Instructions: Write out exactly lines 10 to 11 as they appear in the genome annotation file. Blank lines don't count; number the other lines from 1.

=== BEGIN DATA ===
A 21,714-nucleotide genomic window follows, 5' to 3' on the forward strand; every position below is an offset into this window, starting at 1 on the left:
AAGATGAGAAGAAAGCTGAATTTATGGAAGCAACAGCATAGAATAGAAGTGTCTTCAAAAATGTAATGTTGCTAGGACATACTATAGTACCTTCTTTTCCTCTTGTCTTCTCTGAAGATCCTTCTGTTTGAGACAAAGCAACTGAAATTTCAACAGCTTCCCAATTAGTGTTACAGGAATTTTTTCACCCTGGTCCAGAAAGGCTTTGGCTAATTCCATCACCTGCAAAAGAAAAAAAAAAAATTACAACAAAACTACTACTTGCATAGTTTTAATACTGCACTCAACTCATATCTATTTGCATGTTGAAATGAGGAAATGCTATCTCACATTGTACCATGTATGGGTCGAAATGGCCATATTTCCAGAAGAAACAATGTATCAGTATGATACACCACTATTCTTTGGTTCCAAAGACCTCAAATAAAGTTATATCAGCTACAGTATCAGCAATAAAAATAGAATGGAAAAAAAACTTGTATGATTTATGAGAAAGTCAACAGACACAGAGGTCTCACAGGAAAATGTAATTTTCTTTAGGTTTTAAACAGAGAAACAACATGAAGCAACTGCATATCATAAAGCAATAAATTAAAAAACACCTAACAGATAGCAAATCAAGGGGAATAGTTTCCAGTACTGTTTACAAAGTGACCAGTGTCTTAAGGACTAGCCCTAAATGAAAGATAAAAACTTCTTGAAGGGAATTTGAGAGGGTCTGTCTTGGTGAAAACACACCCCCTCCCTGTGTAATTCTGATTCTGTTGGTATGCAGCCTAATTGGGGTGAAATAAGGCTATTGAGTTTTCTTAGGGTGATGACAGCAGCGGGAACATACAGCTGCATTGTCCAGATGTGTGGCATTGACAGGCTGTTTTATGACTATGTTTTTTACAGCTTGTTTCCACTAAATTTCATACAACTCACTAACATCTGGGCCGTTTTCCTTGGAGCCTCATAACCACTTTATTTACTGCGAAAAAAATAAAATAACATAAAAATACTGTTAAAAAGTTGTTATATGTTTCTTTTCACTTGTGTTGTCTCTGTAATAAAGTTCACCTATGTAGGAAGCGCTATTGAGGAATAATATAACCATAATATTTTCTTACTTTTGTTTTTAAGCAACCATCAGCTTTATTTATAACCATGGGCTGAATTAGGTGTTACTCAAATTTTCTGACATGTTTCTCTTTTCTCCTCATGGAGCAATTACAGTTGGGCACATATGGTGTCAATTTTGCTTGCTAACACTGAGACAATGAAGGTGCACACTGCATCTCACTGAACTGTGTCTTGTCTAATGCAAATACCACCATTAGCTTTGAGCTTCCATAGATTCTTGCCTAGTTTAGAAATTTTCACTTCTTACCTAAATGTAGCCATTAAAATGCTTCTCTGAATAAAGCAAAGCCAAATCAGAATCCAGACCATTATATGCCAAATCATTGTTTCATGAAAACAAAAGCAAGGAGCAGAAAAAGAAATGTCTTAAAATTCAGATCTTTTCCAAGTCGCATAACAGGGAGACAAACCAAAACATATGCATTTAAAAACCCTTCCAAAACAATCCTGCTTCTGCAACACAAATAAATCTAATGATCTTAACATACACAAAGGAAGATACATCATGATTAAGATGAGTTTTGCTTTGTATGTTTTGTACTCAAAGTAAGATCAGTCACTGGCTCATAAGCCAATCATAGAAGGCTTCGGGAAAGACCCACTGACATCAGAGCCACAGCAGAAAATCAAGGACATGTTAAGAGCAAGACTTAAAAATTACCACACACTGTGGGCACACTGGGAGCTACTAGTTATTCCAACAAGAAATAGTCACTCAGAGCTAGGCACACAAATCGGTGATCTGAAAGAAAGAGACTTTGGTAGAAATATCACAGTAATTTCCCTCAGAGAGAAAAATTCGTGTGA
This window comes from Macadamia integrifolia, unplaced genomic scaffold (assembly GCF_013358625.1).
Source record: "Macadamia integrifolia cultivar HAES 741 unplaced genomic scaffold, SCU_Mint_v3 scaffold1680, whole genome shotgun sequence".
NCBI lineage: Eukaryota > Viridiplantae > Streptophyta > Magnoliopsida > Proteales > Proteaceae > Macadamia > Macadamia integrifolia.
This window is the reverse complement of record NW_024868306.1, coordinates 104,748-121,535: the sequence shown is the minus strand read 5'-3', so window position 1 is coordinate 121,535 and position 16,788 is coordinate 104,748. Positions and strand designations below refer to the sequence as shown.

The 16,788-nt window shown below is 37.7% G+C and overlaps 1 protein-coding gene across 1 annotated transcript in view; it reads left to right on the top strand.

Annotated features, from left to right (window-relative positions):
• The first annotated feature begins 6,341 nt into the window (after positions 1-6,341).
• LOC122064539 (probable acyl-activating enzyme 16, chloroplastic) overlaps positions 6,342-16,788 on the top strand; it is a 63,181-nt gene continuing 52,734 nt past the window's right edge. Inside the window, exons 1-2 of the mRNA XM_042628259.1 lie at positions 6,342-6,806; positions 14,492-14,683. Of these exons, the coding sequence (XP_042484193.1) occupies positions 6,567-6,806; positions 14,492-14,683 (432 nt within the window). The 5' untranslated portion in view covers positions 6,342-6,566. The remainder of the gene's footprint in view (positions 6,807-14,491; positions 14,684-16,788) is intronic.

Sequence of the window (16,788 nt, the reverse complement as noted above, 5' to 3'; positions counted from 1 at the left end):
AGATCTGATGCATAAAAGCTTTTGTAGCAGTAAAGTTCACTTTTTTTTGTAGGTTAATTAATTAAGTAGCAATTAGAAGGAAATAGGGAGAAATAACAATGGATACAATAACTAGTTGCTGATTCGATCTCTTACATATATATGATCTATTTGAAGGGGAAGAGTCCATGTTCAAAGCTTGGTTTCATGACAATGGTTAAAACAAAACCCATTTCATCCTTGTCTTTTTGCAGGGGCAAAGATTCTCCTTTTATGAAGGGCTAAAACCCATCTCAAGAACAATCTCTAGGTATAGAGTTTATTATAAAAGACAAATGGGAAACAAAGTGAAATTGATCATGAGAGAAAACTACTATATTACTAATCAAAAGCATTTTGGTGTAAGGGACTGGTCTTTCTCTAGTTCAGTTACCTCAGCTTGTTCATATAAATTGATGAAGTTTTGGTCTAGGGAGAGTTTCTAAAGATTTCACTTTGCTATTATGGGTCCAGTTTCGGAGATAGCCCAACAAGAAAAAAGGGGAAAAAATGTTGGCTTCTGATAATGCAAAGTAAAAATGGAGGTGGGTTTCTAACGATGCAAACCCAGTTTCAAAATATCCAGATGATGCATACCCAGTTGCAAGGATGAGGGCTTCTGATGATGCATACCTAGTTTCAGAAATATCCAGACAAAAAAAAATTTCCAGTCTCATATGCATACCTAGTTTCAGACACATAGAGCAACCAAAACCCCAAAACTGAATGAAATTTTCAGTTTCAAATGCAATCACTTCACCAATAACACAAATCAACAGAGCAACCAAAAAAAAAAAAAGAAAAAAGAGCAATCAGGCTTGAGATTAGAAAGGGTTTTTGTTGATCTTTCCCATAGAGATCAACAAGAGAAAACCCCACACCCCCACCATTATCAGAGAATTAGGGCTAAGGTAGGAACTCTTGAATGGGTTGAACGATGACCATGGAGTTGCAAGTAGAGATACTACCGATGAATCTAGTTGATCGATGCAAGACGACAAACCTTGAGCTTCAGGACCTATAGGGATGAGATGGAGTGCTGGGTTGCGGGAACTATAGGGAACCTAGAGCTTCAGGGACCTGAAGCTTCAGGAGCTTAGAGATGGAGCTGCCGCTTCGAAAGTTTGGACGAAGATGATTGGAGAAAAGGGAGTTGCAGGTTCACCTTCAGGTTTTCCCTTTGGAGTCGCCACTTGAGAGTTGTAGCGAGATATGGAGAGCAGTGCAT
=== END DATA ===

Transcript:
• LOC122064539 (probable acyl-activating enzyme 16, chloroplastic) overlaps positions 6,342-16,788 on the top strand; it is a 63,181-nt gene continuing 52,734 nt past the window's right edge. Inside the window, exons 1-2 of the mRNA XM_042628259.1 lie at positions 6,342-6,806; positions 14,492-14,683. Of these exons, the coding sequence (XP_042484193.1) occupies positions 6,567-6,806; positions 14,492-14,683 (432 nt within the window). The 5' untranslated portion in view covers positions 6,342-6,566. The remainder of the gene's footprint in view (positions 6,807-14,491; positions 14,684-16,788) is intronic.

Sequence of the window (16,788 nt, the reverse complement as noted above, 5' to 3'; positions counted from 1 at the left end):